By creating different interest groups in different areas, your gardens will change and give you a different look and feel as different plants begin to bloom.  This is what I absolutely love about seasonal groupings. You can basically change the entire look, color scheme and focal point of your garden throughout the seasons.

Quick tip: To learn more about creating a four-season landscape, check out my post on landscape layering.

azaleas and dogwoods at Winterfur for a seasonal flower and plant grouping.
Azaleas and dogwood trees at Winterfur (Source)

Example of a seasonal flower planting scheme

With that said, I still like each garden room to bloom for as long as possible. This is done by sequential blooming. For example, the Cornus Florida dogwood tree blooms for about three weeks in May. Just as the white or pink flowers give way to the tree’s foliage, the Kousa dogwood blooms for the entire month of June. By adding both of these trees to your seasonal grouping, you’ll basically double the bloom period. This is called sequential blooming. Pretty cool, right?

But it doesn’t have to stop there. You can also plant other shrubs and flowers with the dogwood trees to keep the bloom story going. Many azaleas and small-leaved rhododendrons bloom at the same time as the dogwoods and will be very complimentary. You could also add some early-blooming perennials like bleeding hearts, violets and Virginia blue bells (one of my favorites for shade) to round out your garden room.

What flowers bloom all year?

When creating a four-season landscape, most beginner gardeners are looking for the “magic bullet” flower or plant that will bloom in all four seasons. Wishful thinking. Unfortunately there is no flower (that I’m aware of) that actually blooms constantly.

But don’t worry, there are plenty of flowers and plants that do have beautiful and interesting features in each and every season. So, while you won’t be able to find one single flower or plant that will accomplish this for you, with a little planning you’ll be able to create a garden that has something in bloom each and every season!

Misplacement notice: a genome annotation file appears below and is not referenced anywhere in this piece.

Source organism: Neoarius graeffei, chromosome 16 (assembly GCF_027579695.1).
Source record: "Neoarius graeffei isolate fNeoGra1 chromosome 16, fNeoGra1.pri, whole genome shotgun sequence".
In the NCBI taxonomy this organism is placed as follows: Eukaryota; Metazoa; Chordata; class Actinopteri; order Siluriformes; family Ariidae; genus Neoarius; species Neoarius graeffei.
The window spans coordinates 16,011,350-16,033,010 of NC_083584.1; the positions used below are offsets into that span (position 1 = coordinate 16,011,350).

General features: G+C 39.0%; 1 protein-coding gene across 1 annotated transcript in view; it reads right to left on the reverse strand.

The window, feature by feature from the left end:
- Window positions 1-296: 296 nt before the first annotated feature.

What Blooms with What?

Plantpairingguide teal mockup web %28custom%29

Never know what to plant together? Find out with this FREE Plant Pairing Guide and become a pro at combining plants for the best garden design possible!

Powered by ConvertKit
Hey, since you're already signed up for my emails, you may be interested in my Printable Garden Planner Kit. It includes 5 printable worksheets that you can use to plan and organize your landscape. Check it out here.

Flowers that stay in bloom the longest

While I can’t tell you about this secret magic bullet flower, here are some that come pretty close. These seasonal flowers that have exceptionally long bloom times.

Wrapping Up

Seasonal flowers and plants are ones that are either in bloom in the current season. Or, ones that bloom for multiple seasons of the year. These can be perennials, annuals, self-sowing annuals, or even biennials. When creating seasonal groupings in your landscape, you should pick plants, flowers, shrubs and trees that blooms at the same time of year and put them into the same area. I call these garden rooms.

In addition to planting what blooms at the same time, you should also look for ways to extend the bloom period of your seasonal groupings. This can be accomplished by sequential blooming. Or, in other words, choosing plants and flowers that bloom right after another in the season grouping. This keeps your garden room full of color and interest for a longer amount of time.

Remember that you don’t have to make every area of your landscape bloom in every single season. By creating these seasonal flower and plant groupings you can bounce the interest around your landscape and change the focal point and even the color scheme as the seasons change. It’s a really fun way to make your landscape unique and ever-changing from week to week, month to month and season to season.

More great gardening posts

creating seasonal flower and plant groupings

What Blooms with What?

Plantpairingguide teal mockup web %28custom%29

Never know what to plant together? Find out with this FREE Plant Pairing Guide and become a pro at combining plants for the best garden design possible!

Powered by ConvertKit
Hey, since you're already signed up for my emails, you may be interested in my Printable Garden Planner Kit. It includes 5 printable worksheets that you can use to plan and organize your landscape. Check it out here.
  •  
    8
    Shares
  •  
  • 8
  •  
  •  
  •